They cover the provinces of Yala, Pattani and Narathiwat, where more than 3,000 have been killed since violence flared in 2004.
Southern Muslims accuse the central government of discrimination, especially in jobs and education.
They comprise the majority in Thailand's far south, while the rest of the country is mainly Buddhist.
Human rights activists have criticised the continued use of emergency rule, saying it violates constitutional rights and has failed to contain violence.
The state of emergency allows the government to impose curfews, prohibit public gatherings, censor and ban publications, detain suspects without charge, confiscate property and tap telephones.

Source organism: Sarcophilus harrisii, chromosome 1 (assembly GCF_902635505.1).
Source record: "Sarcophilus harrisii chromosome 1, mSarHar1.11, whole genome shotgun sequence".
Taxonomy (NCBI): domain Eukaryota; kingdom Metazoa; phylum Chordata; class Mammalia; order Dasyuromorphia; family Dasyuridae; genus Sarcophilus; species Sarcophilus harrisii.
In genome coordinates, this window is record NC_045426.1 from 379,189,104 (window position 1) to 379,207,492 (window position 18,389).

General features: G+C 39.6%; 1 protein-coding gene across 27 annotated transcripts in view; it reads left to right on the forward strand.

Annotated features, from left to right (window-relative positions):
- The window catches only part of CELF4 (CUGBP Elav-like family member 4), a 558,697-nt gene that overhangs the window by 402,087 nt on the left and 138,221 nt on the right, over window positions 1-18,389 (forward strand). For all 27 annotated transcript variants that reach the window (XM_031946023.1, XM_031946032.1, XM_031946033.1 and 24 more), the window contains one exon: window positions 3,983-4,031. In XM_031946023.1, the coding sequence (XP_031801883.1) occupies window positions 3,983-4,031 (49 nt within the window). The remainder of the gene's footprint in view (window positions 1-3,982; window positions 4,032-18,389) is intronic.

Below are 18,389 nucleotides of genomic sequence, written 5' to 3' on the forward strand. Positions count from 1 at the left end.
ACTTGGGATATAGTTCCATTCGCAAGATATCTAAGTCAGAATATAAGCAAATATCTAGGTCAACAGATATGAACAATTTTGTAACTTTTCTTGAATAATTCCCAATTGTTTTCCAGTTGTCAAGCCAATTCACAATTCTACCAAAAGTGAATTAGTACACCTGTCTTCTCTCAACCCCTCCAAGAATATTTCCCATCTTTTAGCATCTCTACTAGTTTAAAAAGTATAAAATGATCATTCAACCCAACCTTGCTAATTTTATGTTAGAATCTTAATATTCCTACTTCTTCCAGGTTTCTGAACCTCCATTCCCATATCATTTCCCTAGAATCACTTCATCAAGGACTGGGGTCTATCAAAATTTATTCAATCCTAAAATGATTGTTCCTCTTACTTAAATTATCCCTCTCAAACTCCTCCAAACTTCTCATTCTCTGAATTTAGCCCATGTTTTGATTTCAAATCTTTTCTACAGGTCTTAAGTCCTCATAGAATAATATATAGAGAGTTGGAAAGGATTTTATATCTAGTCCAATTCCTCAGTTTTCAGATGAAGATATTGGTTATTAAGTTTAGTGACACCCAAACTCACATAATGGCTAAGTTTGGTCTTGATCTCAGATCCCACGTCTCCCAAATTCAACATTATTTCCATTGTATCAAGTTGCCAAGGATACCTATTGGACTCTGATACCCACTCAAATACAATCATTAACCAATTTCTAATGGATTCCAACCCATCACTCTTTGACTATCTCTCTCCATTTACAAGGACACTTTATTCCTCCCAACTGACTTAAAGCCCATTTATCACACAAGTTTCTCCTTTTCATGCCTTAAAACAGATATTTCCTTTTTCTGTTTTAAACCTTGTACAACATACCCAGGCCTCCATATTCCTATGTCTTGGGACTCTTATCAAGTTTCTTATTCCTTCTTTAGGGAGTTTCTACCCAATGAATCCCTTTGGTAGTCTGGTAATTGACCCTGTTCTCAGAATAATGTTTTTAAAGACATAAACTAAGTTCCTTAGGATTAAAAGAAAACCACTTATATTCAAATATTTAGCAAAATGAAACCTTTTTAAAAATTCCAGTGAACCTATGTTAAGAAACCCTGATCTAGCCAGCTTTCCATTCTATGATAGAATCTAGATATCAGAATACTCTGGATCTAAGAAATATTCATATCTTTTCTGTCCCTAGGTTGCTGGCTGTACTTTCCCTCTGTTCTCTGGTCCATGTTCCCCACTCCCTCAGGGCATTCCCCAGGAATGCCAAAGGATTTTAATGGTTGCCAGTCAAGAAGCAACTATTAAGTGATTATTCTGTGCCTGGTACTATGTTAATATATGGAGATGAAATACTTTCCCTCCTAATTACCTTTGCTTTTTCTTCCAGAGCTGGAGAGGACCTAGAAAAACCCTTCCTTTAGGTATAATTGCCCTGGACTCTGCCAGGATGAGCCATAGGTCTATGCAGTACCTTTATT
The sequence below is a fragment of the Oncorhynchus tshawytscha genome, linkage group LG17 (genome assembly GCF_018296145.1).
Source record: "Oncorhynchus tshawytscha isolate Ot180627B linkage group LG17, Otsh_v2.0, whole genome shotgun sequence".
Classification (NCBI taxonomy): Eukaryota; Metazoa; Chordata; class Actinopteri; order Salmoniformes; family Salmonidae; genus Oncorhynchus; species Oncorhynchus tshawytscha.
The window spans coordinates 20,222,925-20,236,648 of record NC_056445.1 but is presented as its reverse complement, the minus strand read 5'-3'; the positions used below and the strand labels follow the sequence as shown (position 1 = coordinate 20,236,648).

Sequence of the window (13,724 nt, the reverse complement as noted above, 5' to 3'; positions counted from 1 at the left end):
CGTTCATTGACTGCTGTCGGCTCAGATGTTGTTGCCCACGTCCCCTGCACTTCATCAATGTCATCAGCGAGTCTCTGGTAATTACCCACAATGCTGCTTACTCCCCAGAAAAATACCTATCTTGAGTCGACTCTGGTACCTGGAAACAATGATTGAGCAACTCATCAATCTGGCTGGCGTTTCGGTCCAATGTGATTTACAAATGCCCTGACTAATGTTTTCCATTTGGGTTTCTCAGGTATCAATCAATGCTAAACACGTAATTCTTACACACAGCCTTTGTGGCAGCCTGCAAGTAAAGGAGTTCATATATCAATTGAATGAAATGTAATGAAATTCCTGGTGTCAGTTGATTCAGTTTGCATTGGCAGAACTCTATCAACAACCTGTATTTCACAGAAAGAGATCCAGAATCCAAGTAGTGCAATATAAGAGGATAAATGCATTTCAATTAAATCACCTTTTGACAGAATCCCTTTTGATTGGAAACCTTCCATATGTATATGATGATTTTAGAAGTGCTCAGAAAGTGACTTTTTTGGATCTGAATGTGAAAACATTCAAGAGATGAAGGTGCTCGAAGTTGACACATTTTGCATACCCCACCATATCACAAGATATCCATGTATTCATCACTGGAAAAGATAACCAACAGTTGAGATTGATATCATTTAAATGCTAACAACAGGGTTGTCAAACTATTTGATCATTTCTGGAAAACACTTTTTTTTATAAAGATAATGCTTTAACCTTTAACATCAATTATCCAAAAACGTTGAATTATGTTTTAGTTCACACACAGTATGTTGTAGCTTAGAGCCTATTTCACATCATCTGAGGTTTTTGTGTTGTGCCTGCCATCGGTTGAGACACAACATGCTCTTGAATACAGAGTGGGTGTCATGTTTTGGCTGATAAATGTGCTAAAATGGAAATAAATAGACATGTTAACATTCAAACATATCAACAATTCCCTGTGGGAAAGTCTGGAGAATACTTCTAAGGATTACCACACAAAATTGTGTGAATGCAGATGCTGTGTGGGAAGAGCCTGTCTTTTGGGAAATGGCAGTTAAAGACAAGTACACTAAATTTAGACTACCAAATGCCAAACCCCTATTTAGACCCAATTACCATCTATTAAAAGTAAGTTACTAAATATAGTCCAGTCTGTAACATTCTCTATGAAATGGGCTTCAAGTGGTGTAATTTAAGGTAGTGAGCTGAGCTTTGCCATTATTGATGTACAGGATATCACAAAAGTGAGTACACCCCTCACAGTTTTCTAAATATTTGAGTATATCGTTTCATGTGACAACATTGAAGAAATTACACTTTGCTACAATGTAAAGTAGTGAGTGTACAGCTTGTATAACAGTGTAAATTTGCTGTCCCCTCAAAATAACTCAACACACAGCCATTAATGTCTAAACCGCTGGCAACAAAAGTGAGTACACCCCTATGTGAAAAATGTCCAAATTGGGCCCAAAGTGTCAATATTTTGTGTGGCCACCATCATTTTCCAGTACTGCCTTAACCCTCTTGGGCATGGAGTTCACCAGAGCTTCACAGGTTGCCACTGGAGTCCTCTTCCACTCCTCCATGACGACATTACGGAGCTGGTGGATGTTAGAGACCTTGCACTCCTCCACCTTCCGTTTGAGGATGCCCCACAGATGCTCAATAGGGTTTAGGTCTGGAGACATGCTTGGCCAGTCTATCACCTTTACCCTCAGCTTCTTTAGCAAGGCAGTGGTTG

It also gives officials legal immunity for acts - including killings - carried out under its provisions, the Associated Press reported.
One of the major groups associated with the separatist insurgency in southern Thailand said earlier this month it wants to work with the Thai government to find a peaceful solution to the fighting.
A statement posted on the Web site of PULO, the Pattani United Liberation Organization, on April 8 said the group "is fully committed to finding a peaceful resolution of the conflict".
The Thai government has avoided open negotiations with the rebels.